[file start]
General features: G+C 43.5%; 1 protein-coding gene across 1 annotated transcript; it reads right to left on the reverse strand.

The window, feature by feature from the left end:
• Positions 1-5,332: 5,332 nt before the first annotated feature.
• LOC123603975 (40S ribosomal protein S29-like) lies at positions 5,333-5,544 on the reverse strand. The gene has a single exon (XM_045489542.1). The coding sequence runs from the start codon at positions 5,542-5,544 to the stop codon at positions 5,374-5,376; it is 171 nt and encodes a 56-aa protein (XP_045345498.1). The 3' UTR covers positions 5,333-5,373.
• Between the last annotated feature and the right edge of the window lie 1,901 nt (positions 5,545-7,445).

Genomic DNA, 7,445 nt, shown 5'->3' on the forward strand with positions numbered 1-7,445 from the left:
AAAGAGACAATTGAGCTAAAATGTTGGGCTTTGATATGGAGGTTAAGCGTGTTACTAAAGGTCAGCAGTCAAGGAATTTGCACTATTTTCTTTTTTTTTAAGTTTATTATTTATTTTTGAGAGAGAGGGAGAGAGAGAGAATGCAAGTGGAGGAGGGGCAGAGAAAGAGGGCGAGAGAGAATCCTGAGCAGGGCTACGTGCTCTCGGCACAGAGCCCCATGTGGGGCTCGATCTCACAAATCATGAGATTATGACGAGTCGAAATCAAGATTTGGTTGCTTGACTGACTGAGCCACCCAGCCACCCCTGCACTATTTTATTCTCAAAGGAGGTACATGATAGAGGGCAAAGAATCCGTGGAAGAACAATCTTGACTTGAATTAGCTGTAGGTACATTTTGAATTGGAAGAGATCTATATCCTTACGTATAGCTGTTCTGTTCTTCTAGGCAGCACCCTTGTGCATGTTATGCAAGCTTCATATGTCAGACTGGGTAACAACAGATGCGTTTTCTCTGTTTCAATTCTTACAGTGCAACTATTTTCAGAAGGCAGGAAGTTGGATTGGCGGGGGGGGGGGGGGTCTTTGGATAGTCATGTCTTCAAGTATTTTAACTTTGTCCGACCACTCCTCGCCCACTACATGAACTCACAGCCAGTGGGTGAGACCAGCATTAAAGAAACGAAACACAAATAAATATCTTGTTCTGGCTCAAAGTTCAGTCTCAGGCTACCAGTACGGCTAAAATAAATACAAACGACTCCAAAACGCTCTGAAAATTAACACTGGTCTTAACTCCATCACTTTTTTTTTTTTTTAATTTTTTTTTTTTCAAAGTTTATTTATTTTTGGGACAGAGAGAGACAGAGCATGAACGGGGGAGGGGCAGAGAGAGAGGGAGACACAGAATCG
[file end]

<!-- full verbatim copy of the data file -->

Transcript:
General features: G+C 43.5%; 1 protein-coding gene across 1 annotated transcript; it reads right to left on the reverse strand.

The window, feature by feature from the left end:
• Positions 1-5,332: 5,332 nt before the first annotated feature.
• LOC123603975 (40S ribosomal protein S29-like) lies at positions 5,333-5,544 on the reverse strand. The gene has a single exon (XM_045489542.1). The coding sequence runs from the start codon at positions 5,542-5,544 to the stop codon at positions 5,374-5,376; it is 171 nt and encodes a 56-aa protein (XP_045345498.1). The 3' UTR covers positions 5,333-5,373.
• Between the last annotated feature and the right edge of the window lie 1,901 nt (positions 5,545-7,445).

Genomic DNA, 7,445 nt, shown 5'->3' on the forward strand with positions numbered 1-7,445 from the left:
AAAGAGACAATTGAGCTAAAATGTTGGGCTTTGATATGGAGGTTAAGCGTGTTACTAAAGGTCAGCAGTCAAGGAATTTGCACTATTTTCTTTTTTTTTAAGTTTATTATTTATTTTTGAGAGAGAGGGAGAGAGAGAGAATGCAAGTGGAGGAGGGGCAGAGAAAGAGGGCGAGAGAGAATCCTGAGCAGGGCTACGTGCTCTCGGCACAGAGCCCCATGTGGGGCTCGATCTCACAAATCATGAGATTATGACGAGTCGAAATCAAGATTTGGTTGCTTGACTGACTGAGCCACCCAGCCACCCCTGCACTATTTTATTCTCAAAGGAGGTACATGATAGAGGGCAAAGAATCCGTGGAAGAACAATCTTGACTTGAATTAGCTGTAGGTACATTTTGAATTGGAAGAGATCTATATCCTTACGTATAGCTGTTCTGTTCTTCTAGGCAGCACCCTTGTGCATGTTATGCAAGCTTCATATGTCAGACTGGGTAACAACAGATGCGTTTTCTCTGTTTCAATTCTTACAGTGCAACTATTTTCAGAAGGCAGGAAGTTGGATTGGCGGGGGGGGGGGGGGTCTTTGGATAGTCATGTCTTCAAGTATTTTAACTTTGTCCGACCACTCCTCGCCCACTACATGAACTCACAGCCAGTGGGTGAGACCAGCATTAAAGAAACGAAACACAAATAAATATCTTGTTCTGGCTCAAAGTTCAGTCTCAGGCTACCAGTACGGCTAAAATAAATACAAACGACTCCAAAACGCTCTGAAAATTAACACTGGTCTTAACTCCATCACTTTTTTTTTTTTTTAATTTTTTTTTTTTCAAAGTTTATTTATTTTTGGGACAGAGAGAGACAGAGCATGAACGGGGGAGGGGCAGAGAGAGAGGGAGACACAGAATCG